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[ENG] R&T’s Undestined Sail

February 9, 2018

Performer: Lam Po; Photo: Dicky Wong

 

Produced by R&T (Rhythm & Tempo), Undestined Sail is promoted as “a mystical tap journey with video and magic”. Performed in Cantonese, it has a simple story – A thunderstorm has occurred and four convicts being transported to prison by a boat that has capsized have been stranded on a deserted island. They find one another on the island, overcome their conflicts and collaborate in their fight for survival. They uncover a map, and find a wooden chest. A magician, cast as the Reaper, delivers a brief narration during the performance, talking to himself, and might have orchestrated the events on the island.


The five performers include: Henry Harrius, who is the magician and one of the convicts and, in the role of the Warden, Chan Wing Yip, who specializes in hip hop. The remaining three convicts are performed by the contemporary dancer Lam Po, the guitar player and music arranger for the production Kung Lai, and the choreographer Ken Kwok.
 

During the prologue and at the end, a video projection depicts meandering sea waves in the foreground and an island in the near distance.  Credit goes to the Video Director Paul Lau for the visual impact of presenting five dancers, physically on stage, but seemingly immersed and trapped in greyish blue water and also threading through the twisting and turning waves at the same time.  
 

Because the flyer has outlined a plot synopsis, I expect a dramatic narrative to come through in the production. However, the various scenes are loosely connected. Harrius occasionally moves with the dancers in the ensemble. When he breaks away from showing his prowess in magic, he has two brief and vague monologues that suggest to me the prisoners’ encounters on the island might have been maneuvered by him. Shrouded in sleek black suit but hardly sinister, the motive of this mysterious Prospero-like character escapes me.

 

 

 

Choreographer and Performer: Ken Kwok; Photo: Dicky Wong


After the prologue, in Scene One, entitled “Survival”, Kwok, arms in chains, performs a solo tap dance with bare feet. I could not be sure whether the strong and loud tapping was being played by an offstage instrument to synchronize perfectly with his feet hitting the ground or if the sound was solely created by his extra vigorous stepping. This was the only scene where I felt a prisoner was frantic, helpless, and alone.  If one is washed ashore on a deserted island, wouldn’t one feel desolate, frightened, desperate? The story of castaways could potentially drive feelings of wonder in its plot development, or sympathy for the convicts’ fate. Yet the performers looked mostly like they were having a fun expedition for the rest of the time.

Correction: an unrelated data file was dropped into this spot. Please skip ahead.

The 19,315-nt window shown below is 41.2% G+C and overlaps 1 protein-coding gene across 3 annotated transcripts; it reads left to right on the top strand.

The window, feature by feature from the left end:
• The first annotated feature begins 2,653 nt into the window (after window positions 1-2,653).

Lam subsequently has a solo, and also performs duets with Kwok or Chan. In various scenes, the three deliver, individually or together, a combination of modern dance and tap dance, with one scene accompanied not by recorded music but by the strumming of a guitar. Although Kung plays the guitar well, it isn’t clear to me why the story requires him to carry a guitar, just as I could not understand why Harrius is alone in Scene Four casting magic. Hence, Undestined Sail comes across partly as a showcase of each individual’s forte, but not integrating fully each of these with the others, and not tying the scenes into a coherent plot. Still, the energetic and rhythmic sway and swirl with dancing dazzle and dynamic guitar tunes create one of the show’s highlights.
 

Undestined Sail is a good effort in mingling different styles on stage and combining audio and visual experiences. It does not make the mistake of drawing out too long each artist’s performance of his specialty. With a happy ending of the convicts spared by the Grim Reaper and setting sail for unknown destiny, I left the theatre feeling satisfied by the entertaining show.

 

 

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Selina Tng
​is an occasional contributor to dance journal/hk.

Undestined Sail
Choreographer and Performer: Ken Kwok
Performance: 14 January 2018 15:00 Theatre, Sai Wan Ho Civic Centre

 

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